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A Year Later And Much Further To Go

Fix the Court reflects on one year since the major ProPublica investigation dropped

One year after ProPublica ran its first groundbreaking Justice Thomas investigation, Fix the Court is looking back at the transformation in the culture around, and coverage of, the Supreme Court, heralding many of the changes — showing that public pressure works — while lamenting remaining shortcomings — starting with the unenforceable ethics code.

The Supreme Court adopts an ethics code:
THE GOOD: There’s a code.
THE BAD: There’s no “enforcement,” which can mean a lot of things, but let’s focus on four ideas yet to be implemented. One, we need a SCOTUS complaints inbox. Two, we need someone to review the complaints and investigate them. Three, we need someone to write a report explaining to the public (and Congress) the nature and extent of the violations. Four, we need lawmakers to reduce SCOTUS’s non-security budget until they cooperate on the first three items.

Justices amend old disclosures:
THE GOOD: Three justices have done this: Thomas included his 2014 real estate deal with Harlan Crow in his last report, Chief Justice Roberts added his wife’s equity stake in her legal-recruiting firm to his 2021 report, and Justice Jackson filed amendments to each of her 10 reports to include several omissions.
THE BAD: Justice Thomas still has years’ worth of free flights, boat trips and other gifts, like his grand-nephew’s tuition and his RV loan, to report.

Justices change their recusal practices:
THE GOOD: Justices Kagan and Jackson offer explanations in the weekly orders list when they recuse, and Justice Sotomayor made a statement indicating she’s likely to recuse in future Penguin Random House petitions.
THE BAD: Seven justices are still not explaining their recusals, and we don’t know if the other book-writing justices will recuse when their publishers are parties in future SCOTUS litigation. We haven’t received responses when we’ve asked SCOTUS whether the justices are updating their recusal lists semiannually, as lower-court judges must do, or are using conflict-check software, like LCJs have since 2007.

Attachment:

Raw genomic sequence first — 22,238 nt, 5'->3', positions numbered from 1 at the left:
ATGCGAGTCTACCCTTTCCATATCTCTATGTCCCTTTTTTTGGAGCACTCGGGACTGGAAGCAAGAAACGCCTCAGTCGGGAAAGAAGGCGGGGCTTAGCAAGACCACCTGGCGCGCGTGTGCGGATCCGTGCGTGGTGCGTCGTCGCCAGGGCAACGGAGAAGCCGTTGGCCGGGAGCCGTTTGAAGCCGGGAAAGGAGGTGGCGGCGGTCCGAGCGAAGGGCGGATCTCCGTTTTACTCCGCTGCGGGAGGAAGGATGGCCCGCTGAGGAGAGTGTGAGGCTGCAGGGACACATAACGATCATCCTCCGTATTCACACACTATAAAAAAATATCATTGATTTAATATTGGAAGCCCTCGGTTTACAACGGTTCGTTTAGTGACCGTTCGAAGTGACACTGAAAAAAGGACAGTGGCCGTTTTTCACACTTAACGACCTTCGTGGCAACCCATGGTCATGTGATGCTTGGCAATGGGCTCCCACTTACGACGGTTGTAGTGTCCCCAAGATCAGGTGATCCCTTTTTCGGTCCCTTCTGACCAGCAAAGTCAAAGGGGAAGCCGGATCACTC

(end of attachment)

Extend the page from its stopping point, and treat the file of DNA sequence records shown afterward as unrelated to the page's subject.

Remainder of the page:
The Judicial Conference acknowledges its Financial Disclosure Committee is reviewing the Justice Thomas referrals:
THE GOOD: As well they should.
THE BAD: It shouldn’t take 50-plus weeks to determine whether there’s “reasonable cause” (see 5 U.S.C. 13106(b)) to believe Thomas “willfully failed to file information required to be reported.” “Reasonable cause” is a low bar. Let’s go.

Changes are made to the financial disclosure rules:
THE GOOD: Gifts like flights on private jets must now be listed under “gifts” on disclosures and not under “reimbursements,” which was always odd.
THE BAD: Per a new rule, justices can undervalue the true cost of these perks by putting in their disclosure the cost of a first-class ticket and a commercial cruise under “value,” which is ridiculous, since a PJ and a yacht trip are far more expensive.

Congress is getting more into the act:
THE GOOD: Multiple SCOTUS ethics bills with enforcement mechanisms came out, as did a bipartisan SCOTUS ethics bill. Lawmakers are seeking to use the appropriations process to impact ethics policy. Subpoenas…might be issued? More bills are on the way.
THE BAD: The committees of jurisdiction have neither the staff nor budget in some cases, nor the interest in others, to fully delve into the broad range of ethics lapses at the Court.

The legal and legal ethics beats continue to expand:
THE GOOD: And it’s not just at SCOTUS — stories about the out-of-court lives of lower courts judges and even state court judges are becoming more prevalent.
THE BAD: We made some art to register our displeasure about some of the more dubious “SCOTUS ethics” stories.

The comings and goings of justices on the left and right are being examined:
THE GOOD: The ethics practices, or lack thereof, of each of the nine justices, and of a half dozen retired justices, have been reviewed by groups like ours and reporters across the country.
THE BAD: According to some people, if there are two sets of alleged ethics violations, you dare not mention the first set until the second set is found to be of equal size. Well, we’ve looked at everyone, and the first set is far, far greater.

Finally, some questions we couldn’t get answered by press time:
1. Remember Operation Higher Court? Will any justices attend the Supreme Court Historical Society’s 50th anniversary gala in June?
2. Is the Chertoff Group still getting paid by SCOTUS, and if so, what are they doing?
3. Where are the documents from our year-old FOIA to the State Department related to the justices’ overseas travel, 2018-2023 (documents that were scheduled to be delivered last month)?

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